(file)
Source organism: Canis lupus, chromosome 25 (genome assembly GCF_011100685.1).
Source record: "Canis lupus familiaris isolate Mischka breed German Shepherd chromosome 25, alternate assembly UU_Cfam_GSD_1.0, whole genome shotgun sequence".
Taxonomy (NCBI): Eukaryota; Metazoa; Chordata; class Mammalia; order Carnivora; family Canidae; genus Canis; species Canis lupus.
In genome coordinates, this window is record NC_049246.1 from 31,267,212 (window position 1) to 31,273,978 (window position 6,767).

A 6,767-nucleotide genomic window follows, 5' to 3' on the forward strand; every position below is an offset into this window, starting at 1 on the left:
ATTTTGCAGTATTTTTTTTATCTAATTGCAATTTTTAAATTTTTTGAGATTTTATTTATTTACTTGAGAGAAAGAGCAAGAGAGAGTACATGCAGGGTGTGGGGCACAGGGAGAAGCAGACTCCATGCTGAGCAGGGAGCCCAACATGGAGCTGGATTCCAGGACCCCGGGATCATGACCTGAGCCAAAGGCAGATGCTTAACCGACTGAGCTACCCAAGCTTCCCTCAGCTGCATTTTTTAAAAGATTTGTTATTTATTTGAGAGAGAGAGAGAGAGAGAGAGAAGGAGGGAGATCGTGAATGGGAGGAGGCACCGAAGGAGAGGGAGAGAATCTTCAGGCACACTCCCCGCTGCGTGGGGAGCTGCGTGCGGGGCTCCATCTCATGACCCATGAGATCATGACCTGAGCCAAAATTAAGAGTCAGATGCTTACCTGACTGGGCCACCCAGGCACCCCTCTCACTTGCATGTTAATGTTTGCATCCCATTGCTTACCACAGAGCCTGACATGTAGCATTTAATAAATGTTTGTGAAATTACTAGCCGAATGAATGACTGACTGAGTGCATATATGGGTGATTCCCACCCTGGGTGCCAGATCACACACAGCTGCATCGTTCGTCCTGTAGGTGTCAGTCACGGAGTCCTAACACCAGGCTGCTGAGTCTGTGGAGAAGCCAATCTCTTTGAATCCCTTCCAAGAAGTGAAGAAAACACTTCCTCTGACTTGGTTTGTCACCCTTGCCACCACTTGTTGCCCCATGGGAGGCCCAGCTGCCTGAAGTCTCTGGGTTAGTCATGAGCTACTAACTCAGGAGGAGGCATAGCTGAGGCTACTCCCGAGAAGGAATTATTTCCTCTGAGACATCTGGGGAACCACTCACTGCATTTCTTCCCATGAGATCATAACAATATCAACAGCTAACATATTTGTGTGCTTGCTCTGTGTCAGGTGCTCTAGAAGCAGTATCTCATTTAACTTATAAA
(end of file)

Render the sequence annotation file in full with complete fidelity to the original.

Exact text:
Source organism: Canis lupus, chromosome 25 (genome assembly GCF_011100685.1).
Source record: "Canis lupus familiaris isolate Mischka breed German Shepherd chromosome 25, alternate assembly UU_Cfam_GSD_1.0, whole genome shotgun sequence".
Taxonomy (NCBI): Eukaryota; Metazoa; Chordata; class Mammalia; order Carnivora; family Canidae; genus Canis; species Canis lupus.
In genome coordinates, this window is record NC_049246.1 from 31,267,212 (window position 1) to 31,273,978 (window position 6,767).

A 6,767-nucleotide genomic window follows, 5' to 3' on the forward strand; every position below is an offset into this window, starting at 1 on the left:
ATTTTGCAGTATTTTTTTTATCTAATTGCAATTTTTAAATTTTTTGAGATTTTATTTATTTACTTGAGAGAAAGAGCAAGAGAGAGTACATGCAGGGTGTGGGGCACAGGGAGAAGCAGACTCCATGCTGAGCAGGGAGCCCAACATGGAGCTGGATTCCAGGACCCCGGGATCATGACCTGAGCCAAAGGCAGATGCTTAACCGACTGAGCTACCCAAGCTTCCCTCAGCTGCATTTTTTAAAAGATTTGTTATTTATTTGAGAGAGAGAGAGAGAGAGAGAGAAGGAGGGAGATCGTGAATGGGAGGAGGCACCGAAGGAGAGGGAGAGAATCTTCAGGCACACTCCCCGCTGCGTGGGGAGCTGCGTGCGGGGCTCCATCTCATGACCCATGAGATCATGACCTGAGCCAAAATTAAGAGTCAGATGCTTACCTGACTGGGCCACCCAGGCACCCCTCTCACTTGCATGTTAATGTTTGCATCCCATTGCTTACCACAGAGCCTGACATGTAGCATTTAATAAATGTTTGTGAAATTACTAGCCGAATGAATGACTGACTGAGTGCATATATGGGTGATTCCCACCCTGGGTGCCAGATCACACACAGCTGCATCGTTCGTCCTGTAGGTGTCAGTCACGGAGTCCTAACACCAGGCTGCTGAGTCTGTGGAGAAGCCAATCTCTTTGAATCCCTTCCAAGAAGTGAAGAAAACACTTCCTCTGACTTGGTTTGTCACCCTTGCCACCACTTGTTGCCCCATGGGAGGCCCAGCTGCCTGAAGTCTCTGGGTTAGTCATGAGCTACTAACTCAGGAGGAGGCATAGCTGAGGCTACTCCCGAGAAGGAATTATTTCCTCTGAGACATCTGGGGAACCACTCACTGCATTTCTTCCCATGAGATCATAACAATATCAACAGCTAACATATTTGTGTGCTTGCTCTGTGTCAGGTGCTCTAGAAGCAGTATCTCATTTAACTTATAAA